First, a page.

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Types of Commercial Construction Contracts

Handshake between partners on a construction project.

What’s the difference and how to know what construction contract is best for your project?

In the construction industry, there are hundreds of different types of construction contracts, each designed for various project sizes and scopes. Eight common types are cost plus, design build (DB), guaranteed maximum price (GMP), incentive, integrated project delivery (IPD), lump sum, time and materials, and unit price. On the surface, they’re very similar. They serve as the agreement, so all project stakeholders are on the same page. They define the basics like the timeline, budget, specifications, and quality. But, what sets them apart comes down to two things: the financial agreement and who owns the risk.

Here’s a look into the basics of the three types of contracts that Ronco Construction uses most often.

Lump Sum Contract

A lump sum contract is as simple as it sounds — a contractor agrees to complete a project for a fixed price. Think of it as a set-it-and-forget-it type approach. It’s a very popular contract type and often used for smaller projects or projects with well-defined scopes of work because it provides a clear understanding of the total cost of the project upfront.

With the lump sum contract, the contractor assumes the risk of any cost overruns meaning if the job costs more than anticipated, it cuts into the contractor’s profit. On the flip side, they also reap the reward of an increase in profit if the project comes in for less than the agreed-upon price. And because changes in construction projects are common even with the best-defined scopes, change orders are submitted as needed. In some cases, you can be proactive and add a percentage to the lump sum contract in anticipation of changes.

Guaranteed Maximum Price Contract

Another straightforward example is a Guaranteed Maximum Price (GMP) construction contract. With this agreement, a contractor establishes a predetermined maximum price for a project. If any costs exceed this limit, the contractor absorbs the cost. Similar to lump sum contracts, GMP projects have well-defined scopes of work. They outline project costs, general conditions, contingency amounts and allowances in detail. With a GMP contract, however, there’s more transparency with the owner regarding the costs of the project.

GMP contracts are common on large-scale projects and in instances where the contractor and owner have an existing relationship. GMP construction contracts can also include special clauses like shared savings and escalations. These can help minimize the impact cost increases have on the profit of the job. Change orders are still possible with a GMP contract when the scope of work changes from the original agreement. For the owner, this contract can provide greater cost certainty and reduce their exposure to unexpected expenses. And the contractor has an incentive to complete the project on time and within the budget.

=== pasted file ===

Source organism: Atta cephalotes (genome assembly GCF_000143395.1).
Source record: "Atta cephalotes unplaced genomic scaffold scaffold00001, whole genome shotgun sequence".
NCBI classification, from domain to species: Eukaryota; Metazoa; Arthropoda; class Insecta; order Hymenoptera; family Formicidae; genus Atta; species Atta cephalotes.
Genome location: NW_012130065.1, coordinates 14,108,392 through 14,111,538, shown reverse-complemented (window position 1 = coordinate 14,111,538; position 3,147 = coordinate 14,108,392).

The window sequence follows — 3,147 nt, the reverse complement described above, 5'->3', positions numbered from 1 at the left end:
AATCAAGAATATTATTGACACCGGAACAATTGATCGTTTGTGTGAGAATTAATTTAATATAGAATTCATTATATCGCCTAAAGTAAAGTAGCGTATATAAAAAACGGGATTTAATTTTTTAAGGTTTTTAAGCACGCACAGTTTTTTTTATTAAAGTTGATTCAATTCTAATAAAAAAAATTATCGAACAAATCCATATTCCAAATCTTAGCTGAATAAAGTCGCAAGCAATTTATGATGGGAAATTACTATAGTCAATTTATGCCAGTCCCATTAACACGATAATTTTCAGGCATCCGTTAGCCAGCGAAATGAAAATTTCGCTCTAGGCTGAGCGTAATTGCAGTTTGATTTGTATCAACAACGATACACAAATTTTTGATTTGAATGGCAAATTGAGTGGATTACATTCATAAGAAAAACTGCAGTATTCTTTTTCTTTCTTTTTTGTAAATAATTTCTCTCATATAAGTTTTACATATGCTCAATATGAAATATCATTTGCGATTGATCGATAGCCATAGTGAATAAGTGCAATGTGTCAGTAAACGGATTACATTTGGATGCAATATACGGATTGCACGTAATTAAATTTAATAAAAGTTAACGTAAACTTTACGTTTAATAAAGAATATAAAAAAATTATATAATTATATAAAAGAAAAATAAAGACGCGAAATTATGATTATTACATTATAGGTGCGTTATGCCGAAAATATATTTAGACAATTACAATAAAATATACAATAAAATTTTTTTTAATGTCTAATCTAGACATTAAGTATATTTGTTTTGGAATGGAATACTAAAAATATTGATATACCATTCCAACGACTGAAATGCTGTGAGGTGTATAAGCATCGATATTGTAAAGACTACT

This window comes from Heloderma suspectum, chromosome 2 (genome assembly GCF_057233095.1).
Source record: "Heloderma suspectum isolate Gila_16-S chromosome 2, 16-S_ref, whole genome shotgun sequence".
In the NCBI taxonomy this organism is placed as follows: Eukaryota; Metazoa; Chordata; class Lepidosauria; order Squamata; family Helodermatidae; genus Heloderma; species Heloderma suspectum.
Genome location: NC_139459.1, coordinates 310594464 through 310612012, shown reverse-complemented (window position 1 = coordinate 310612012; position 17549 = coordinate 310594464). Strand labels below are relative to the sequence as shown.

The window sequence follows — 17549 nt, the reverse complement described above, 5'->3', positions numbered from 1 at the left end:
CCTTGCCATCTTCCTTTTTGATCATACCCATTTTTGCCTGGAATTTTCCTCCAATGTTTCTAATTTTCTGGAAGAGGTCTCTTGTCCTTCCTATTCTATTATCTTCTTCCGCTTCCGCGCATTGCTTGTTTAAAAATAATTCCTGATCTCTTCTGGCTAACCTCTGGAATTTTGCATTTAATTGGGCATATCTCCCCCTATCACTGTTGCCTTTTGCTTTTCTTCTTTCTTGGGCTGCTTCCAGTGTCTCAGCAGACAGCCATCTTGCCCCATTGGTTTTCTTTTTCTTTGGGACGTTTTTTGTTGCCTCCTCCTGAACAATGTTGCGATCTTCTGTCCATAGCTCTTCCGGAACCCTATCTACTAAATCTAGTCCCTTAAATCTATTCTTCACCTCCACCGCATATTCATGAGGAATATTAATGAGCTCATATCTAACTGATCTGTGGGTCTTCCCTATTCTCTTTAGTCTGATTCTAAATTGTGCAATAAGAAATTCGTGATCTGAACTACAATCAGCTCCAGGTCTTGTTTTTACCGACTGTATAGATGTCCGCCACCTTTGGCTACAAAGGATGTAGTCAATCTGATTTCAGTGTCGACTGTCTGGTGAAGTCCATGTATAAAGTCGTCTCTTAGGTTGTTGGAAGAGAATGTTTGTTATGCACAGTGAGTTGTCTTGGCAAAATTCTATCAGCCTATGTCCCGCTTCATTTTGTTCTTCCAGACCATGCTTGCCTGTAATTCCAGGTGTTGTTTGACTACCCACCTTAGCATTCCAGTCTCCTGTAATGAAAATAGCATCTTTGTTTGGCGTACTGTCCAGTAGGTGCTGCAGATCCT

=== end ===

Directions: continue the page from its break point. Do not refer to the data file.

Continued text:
Cost Plus Contract

As the name suggests, a cost-plus construction contract is two parts — the costs and the plus. The costs are the construction-related expenses like direct costs of labor, materials and supplies along with indirect costs like insurance, permits, etc. The plus is the contractor’s overhead and profit. This can be a dollar amount or a percentage of the total project cost. This type of contract is very common when projects want to start fast but the scope of work is unclear and maybe the estimate isn’t very detailed. There’s also a high-level of trust involved with this kind of project. It’s very common with owners and contractors who have worked together previously.

A hybrid to the cost-plus contract is to pair it with a GMP. It still operates as the costs and the plus, but the GMP provides the owner with protection that costs stay in check. When used together, the contract is typically first awarded as a cost-plus contract to complete the preconstruction phase of the project. This contract approach allows construction to begin, sometimes on a fast-track design. It helps build momentum while finalizing the rest of the project scope.

Finding the Right Fit

So, how do you know which construction contract is best? Well, it depends. If the project is cut and dry, then a lump sum might be a perfect fit. Or if the project is still in the early stages but has a solid project team on board and clear vision, then a cost plus with a GMP could be the way to go. Ultimately, it comes down to understanding the project details, the timeline and the level of involvement of the owner and project team.

Construction projects are complex, from the work to the contract, and there’s not a one-size-fits-all approach. But there are some best practices to ensure all stakeholders have a good experience. It’s important to clearly outline expectations, establish communication processes, be specific, and define the change order process. Don’t forget to set up contingencies because changes are inevitable. From there, you can find a contract that matches your project’s wants and needs.   

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